After that technological intervention, we went to see a Taiko drum performance by a local group, the Nagisa Taiko. The mothers of the group had very kindly cooked a variety of delicious Japanese dishes for us, and after the performance, we ate, drank and sang karaoke to our hearts' content! That was our final night in Tokyo, and because we had to get up early the next morning to catch the flight to Hiroshima, some of us decided to call it a day and go to bed early.
We took off from Haneda Airport the next day in glorious sunshine, and the weather didn't change when we arrived at Hiroshima. I was struck at how green the countryside was. Everywhere I looked there were rice fields and trees, and the buildings were mostly constructed with the traditional slanted roof, so the overall feeling was entirely different from the one I got on the way to Tokyo the week before.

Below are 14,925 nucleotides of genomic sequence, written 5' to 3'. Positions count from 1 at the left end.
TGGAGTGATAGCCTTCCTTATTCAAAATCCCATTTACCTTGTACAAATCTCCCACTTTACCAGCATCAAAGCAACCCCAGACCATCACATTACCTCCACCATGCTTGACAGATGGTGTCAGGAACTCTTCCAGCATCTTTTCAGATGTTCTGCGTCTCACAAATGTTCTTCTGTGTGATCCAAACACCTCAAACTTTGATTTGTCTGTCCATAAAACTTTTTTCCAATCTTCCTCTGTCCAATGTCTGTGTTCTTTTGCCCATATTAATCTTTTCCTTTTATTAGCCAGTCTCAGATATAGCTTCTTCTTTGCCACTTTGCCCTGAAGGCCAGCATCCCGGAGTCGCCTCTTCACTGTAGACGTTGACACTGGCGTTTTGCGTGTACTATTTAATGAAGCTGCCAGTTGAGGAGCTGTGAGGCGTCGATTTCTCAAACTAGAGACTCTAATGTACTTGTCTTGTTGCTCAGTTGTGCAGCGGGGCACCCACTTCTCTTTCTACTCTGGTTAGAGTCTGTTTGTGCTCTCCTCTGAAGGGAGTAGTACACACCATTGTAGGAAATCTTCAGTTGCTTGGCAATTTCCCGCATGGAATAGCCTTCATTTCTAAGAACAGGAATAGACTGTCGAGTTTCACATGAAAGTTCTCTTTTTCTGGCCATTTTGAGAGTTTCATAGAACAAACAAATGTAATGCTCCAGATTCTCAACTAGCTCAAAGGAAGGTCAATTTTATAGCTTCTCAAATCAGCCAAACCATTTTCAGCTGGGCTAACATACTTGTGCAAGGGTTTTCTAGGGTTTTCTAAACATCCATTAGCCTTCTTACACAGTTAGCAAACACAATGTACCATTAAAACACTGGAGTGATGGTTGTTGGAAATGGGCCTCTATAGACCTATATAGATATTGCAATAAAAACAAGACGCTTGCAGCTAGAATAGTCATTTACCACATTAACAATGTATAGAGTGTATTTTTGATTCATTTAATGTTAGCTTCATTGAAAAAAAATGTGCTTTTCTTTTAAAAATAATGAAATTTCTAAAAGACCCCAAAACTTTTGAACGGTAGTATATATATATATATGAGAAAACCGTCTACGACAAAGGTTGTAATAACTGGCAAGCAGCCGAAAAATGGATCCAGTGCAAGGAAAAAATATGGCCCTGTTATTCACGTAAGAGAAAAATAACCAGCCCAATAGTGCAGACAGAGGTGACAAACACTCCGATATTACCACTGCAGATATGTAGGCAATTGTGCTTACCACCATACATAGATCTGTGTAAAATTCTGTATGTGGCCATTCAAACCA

We arrived at the International Conference Centre at the Hiroshima Peace Memorial Museum, where after a quick lunch we met our host families. I stayed with a typical Japanese family at one of the suburbs of Hiroshima. We spent a quiet evening at home, where I was most generously allowed to try on a furisode
, the long-sleeved kimono worn by the unmarried women in Japan, and we cooked ookonomiyaki
for dinner. After the meal, I was instructed on the use of kendama
(traditional wooden toys) by the children of the family, had a traditional japanese bath and went on to sleep in a futon
on a proper tatami
The next morning we visited the nearby Itsukushima Island, where the Miyajima Shrine is located. The Shrine is a UNESCO World Heritage site, and the most famous landmark is the great red “floating” Torii
gate in the sea next to the temple complex. It is a beautiful place, and it was a pity we couldn't spend more time there.
But, we had to go back to meet with the rest of the group for our scheduled visit at Hiroshima's Peace Memorial Museum.
At the museum, we attended a lecture by an A-bomb survivor.